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Barn at Upper Trerew

A Grade II Listed Building in Llantilio Crossenny, Monmouthshire

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Coordinates

Latitude: 51.8553 / 51°51'18"N

Longitude: -2.8997 / 2°53'58"W

OS Eastings: 338134

OS Northings: 217790

OS Grid: SO381177

Mapcode National: GBR FB.T9CK

Mapcode Global: VH792.PMFM

Entry Name: Barn at Upper Trerew

Listing Date: 19 November 1953

Last Amended: 27 October 2000

Grade: II

Source: Cadw

Source ID: 2076

Building Class: Agriculture and Subsistence

Location: Approximately 2km E of Llanvetherine, opposite the farmhouse on gently sloping ground at the end of a short farm track that runs E off the minor road from White Castle to the B4521.

County: Monmouthshire

Town: Abergavenny

Community: Llantilio Crossenny (Llandeilo Gresynni)

Community: Llantilio Crossenny

Locality: Llanvetherine

Traditional County: Monmouthshire

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History

This great medieval timber-framed barn, dating from c.1550, was first recorded by Sir Cyril Fox in 1949. One part of a huge medieval cruck truss survives, although the blades have been sawn through above the collar. A small stone building was added to the upper end of this cruck barn c1600. This building has a monumental oak doorway which Fox and Raglan conclude was to an ox-house. Fox and Raglan seem to identify ox- houses on the basis of their wide entrance doorways. As Eurwyn Wiliam has pointed out, identifying ox- houses is a problem fraught with difficulties. The door-widths of the ox-houses Fox and Raglan identify in Monmouthshire are not much wider than cowhouses or shippons. The doorway at Upper Trerew is not especially large, and Wiliam concludes that it is equally possible that the building at Upper Trerhew was a stable.

Exterior

Large medieval barn, approximately 23m in length. Gables and lower part of the long walls are rubble stone, some brick dressings. Upper part of each long wall is timber framed: to S timber panels are mostly exposed but some are weatherboarded, to N timber framing is clad in corrugated metal. Corrugated metal roof. N elevation (far left) has massive oak doorway with depressed four-centred arch to former ox-house. Broad entry to threshing floor (centre) with flat canopy and boarded double doors. Long wall (to right) has single storey lean-to with slate roof, which obscures a 6-light diamond mullion window which formerly lit lower cowhouse. Rendered N wall of lean-to has boarded half-doors at each end and a horizontal 2-pane window in centre. At lower end is W gable with vent slit in gable-head. Ground floor cowhouse has centre square 2-light mullion window with cambered brick arch and internal shutters, flanked each side by similarly arched doorways with boarded doors. Opposing E gable has a square pitching loft doorway.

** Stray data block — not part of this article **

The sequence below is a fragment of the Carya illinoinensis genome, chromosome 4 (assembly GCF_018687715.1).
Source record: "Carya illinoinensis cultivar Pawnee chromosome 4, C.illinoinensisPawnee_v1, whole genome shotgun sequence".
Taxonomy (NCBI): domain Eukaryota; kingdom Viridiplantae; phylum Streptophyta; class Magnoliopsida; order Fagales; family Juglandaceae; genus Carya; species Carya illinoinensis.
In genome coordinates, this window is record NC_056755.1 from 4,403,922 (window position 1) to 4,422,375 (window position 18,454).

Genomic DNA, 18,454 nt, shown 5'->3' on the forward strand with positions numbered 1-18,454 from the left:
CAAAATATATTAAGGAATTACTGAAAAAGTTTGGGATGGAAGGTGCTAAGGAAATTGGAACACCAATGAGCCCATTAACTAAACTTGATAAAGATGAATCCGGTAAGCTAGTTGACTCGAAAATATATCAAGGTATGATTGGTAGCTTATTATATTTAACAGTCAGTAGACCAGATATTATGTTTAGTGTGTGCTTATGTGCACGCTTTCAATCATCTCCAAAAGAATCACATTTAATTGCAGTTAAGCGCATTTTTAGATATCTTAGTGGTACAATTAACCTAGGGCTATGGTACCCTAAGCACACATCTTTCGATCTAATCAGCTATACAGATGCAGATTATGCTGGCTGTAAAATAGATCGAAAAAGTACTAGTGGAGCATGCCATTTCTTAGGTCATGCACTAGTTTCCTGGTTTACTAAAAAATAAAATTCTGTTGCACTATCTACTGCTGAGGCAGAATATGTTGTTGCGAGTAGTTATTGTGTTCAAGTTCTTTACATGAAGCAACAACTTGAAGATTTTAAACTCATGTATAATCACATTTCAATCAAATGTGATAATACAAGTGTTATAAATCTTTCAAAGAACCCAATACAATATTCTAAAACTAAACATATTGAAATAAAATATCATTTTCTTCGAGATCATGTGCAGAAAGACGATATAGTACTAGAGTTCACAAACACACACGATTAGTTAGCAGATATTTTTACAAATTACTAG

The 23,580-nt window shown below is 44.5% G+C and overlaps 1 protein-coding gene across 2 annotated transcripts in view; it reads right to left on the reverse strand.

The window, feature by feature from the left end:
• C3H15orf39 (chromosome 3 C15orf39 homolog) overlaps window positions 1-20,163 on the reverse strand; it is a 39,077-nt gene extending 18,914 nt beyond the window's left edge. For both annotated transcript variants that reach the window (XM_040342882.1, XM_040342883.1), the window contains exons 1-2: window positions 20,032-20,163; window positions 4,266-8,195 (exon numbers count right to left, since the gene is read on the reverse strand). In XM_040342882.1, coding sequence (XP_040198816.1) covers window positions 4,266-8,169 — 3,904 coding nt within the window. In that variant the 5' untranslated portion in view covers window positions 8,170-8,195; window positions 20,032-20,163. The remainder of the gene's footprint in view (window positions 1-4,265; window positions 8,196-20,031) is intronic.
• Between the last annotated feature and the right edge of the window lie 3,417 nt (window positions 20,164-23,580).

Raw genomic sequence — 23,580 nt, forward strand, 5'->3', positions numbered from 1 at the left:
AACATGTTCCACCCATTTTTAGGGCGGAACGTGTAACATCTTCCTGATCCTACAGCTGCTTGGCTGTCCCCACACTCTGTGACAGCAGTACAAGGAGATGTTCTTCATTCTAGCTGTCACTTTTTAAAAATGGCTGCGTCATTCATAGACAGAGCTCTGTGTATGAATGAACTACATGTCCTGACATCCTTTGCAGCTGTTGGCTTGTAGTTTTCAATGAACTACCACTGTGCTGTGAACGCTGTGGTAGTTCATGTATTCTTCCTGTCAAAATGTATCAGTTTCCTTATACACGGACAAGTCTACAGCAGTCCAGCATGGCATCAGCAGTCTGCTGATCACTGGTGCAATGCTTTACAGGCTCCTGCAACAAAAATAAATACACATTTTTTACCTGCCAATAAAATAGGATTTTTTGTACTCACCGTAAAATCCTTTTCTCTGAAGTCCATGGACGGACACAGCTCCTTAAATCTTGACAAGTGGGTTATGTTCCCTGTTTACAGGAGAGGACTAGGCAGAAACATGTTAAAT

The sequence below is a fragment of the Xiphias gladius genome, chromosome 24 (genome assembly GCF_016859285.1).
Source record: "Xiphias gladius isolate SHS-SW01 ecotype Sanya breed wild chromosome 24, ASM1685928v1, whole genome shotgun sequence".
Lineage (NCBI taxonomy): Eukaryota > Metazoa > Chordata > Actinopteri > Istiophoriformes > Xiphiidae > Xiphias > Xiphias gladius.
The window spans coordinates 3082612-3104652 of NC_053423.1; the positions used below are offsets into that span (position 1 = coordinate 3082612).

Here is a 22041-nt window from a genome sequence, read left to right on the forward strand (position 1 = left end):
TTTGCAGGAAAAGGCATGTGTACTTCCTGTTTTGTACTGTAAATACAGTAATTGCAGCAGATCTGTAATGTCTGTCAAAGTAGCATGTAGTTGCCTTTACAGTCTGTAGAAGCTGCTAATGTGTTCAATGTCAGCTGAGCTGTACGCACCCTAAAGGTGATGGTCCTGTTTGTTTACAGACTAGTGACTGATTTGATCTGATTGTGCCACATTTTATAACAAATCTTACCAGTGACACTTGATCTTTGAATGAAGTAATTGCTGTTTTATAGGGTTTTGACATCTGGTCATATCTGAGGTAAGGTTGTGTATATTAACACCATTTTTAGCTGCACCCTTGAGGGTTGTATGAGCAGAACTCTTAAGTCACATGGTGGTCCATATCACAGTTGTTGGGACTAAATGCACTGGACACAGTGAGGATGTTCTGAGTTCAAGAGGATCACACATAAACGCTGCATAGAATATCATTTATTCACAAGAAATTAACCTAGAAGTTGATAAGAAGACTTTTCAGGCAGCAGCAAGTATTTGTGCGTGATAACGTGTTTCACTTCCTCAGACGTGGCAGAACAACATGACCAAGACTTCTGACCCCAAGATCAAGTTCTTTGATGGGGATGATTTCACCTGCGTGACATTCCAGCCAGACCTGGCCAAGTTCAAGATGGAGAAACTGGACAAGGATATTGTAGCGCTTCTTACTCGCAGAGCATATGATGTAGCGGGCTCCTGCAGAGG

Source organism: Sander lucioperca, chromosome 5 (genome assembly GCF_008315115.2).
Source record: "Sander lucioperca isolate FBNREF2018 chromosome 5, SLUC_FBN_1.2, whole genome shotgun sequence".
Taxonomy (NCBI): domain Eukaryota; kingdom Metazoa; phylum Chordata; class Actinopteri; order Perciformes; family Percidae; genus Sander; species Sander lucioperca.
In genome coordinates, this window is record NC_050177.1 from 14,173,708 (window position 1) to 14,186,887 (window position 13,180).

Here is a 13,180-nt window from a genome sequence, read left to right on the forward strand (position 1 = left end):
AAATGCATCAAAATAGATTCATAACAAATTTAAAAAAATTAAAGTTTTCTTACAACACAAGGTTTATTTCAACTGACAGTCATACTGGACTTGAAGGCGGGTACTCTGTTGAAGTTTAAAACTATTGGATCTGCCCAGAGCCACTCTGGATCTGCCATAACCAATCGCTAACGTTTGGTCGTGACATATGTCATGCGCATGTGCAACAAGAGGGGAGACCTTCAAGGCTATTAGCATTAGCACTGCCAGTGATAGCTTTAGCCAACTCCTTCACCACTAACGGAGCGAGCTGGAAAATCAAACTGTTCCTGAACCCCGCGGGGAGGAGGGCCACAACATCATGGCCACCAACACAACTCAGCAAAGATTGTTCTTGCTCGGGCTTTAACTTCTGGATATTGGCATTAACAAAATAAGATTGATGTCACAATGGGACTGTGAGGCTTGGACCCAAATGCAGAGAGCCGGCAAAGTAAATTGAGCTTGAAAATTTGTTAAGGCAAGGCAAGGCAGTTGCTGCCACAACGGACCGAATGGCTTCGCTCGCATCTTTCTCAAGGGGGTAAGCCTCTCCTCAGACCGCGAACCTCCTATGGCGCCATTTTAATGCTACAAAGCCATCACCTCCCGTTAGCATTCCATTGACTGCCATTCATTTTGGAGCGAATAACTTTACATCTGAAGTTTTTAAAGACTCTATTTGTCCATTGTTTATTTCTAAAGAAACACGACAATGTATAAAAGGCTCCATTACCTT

Interior

Corn barn of 7 bays. C20 tie beam roof trusses; flanking threshing floor; trusses have raking queen struts; two tiers of purlins. At upper end the lower part of a large medieval cruck-framed gable truss survives; the blades of the crucks have been sawn off above the tie-beam, but two tiers of panels survive below the tie. To E of the threshing floor the stone side walls rise to a height of about 1m and have two tiers of large square timber-framed panels. On S side, the framed walls have angle-braces from sill to wall plate. To W of the threshing floor the stone side walls are higher, rising to a height of about 2m and have a single row of panels. Stone-flagged threshing floor is flanked on W side by transverse oak partition with central doorway to lower lofted cowhouse. At upper end, the former ‘ox-house' is lofted: two transverse ceiling beams are chamfered with straight cut stops.

Reasons for Listing

Substantial late C15 timber-framed barn, with important remains of C15 cruck truss and unusual monumental doorway to beast house at upper end.

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